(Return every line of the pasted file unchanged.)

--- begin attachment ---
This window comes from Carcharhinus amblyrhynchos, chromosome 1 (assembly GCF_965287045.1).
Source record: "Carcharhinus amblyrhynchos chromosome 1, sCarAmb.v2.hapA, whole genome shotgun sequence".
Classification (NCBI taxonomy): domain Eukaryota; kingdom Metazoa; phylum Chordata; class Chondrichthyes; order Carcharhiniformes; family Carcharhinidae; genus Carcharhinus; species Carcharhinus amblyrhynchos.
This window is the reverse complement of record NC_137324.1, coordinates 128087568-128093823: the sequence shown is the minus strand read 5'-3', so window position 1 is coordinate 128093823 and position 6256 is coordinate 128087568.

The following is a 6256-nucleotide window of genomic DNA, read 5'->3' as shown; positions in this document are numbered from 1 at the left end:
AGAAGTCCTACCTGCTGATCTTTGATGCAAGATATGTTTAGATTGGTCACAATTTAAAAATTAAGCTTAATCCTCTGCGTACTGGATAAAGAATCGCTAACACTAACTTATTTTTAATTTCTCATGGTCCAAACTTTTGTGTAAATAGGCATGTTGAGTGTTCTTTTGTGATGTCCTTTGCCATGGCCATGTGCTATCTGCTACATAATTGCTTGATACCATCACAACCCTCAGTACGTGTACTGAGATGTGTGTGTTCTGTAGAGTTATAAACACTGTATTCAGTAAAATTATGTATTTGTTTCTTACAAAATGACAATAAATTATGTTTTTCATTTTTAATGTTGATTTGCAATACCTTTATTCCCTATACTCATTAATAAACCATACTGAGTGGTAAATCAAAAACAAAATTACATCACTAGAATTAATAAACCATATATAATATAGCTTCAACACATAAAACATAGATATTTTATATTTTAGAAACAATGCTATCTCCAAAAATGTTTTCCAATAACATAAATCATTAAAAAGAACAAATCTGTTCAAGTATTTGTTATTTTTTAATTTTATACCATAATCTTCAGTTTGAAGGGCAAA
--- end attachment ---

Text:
This window comes from Carcharhinus amblyrhynchos, chromosome 1 (assembly GCF_965287045.1).
Source record: "Carcharhinus amblyrhynchos chromosome 1, sCarAmb.v2.hapA, whole genome shotgun sequence".
Classification (NCBI taxonomy): domain Eukaryota; kingdom Metazoa; phylum Chordata; class Chondrichthyes; order Carcharhiniformes; family Carcharhinidae; genus Carcharhinus; species Carcharhinus amblyrhynchos.
This window is the reverse complement of record NC_137324.1, coordinates 128087568-128093823: the sequence shown is the minus strand read 5'-3', so window position 1 is coordinate 128093823 and position 6256 is coordinate 128087568.

The following is a 6256-nucleotide window of genomic DNA, read 5'->3' as shown; positions in this document are numbered from 1 at the left end:
AGAAGTCCTACCTGCTGATCTTTGATGCAAGATATGTTTAGATTGGTCACAATTTAAAAATTAAGCTTAATCCTCTGCGTACTGGATAAAGAATCGCTAACACTAACTTATTTTTAATTTCTCATGGTCCAAACTTTTGTGTAAATAGGCATGTTGAGTGTTCTTTTGTGATGTCCTTTGCCATGGCCATGTGCTATCTGCTACATAATTGCTTGATACCATCACAACCCTCAGTACGTGTACTGAGATGTGTGTGTTCTGTAGAGTTATAAACACTGTATTCAGTAAAATTATGTATTTGTTTCTTACAAAATGACAATAAATTATGTTTTTCATTTTTAATGTTGATTTGCAATACCTTTATTCCCTATACTCATTAATAAACCATACTGAGTGGTAAATCAAAAACAAAATTACATCACTAGAATTAATAAACCATATATAATATAGCTTCAACACATAAAACATAGATATTTTATATTTTAGAAACAATGCTATCTCCAAAAATGTTTTCCAATAACATAAATCATTAAAAAGAACAAATCTGTTCAAGTATTTGTTATTTTTTAATTTTATACCATAATCTTCAGTTTGAAGGGCAAA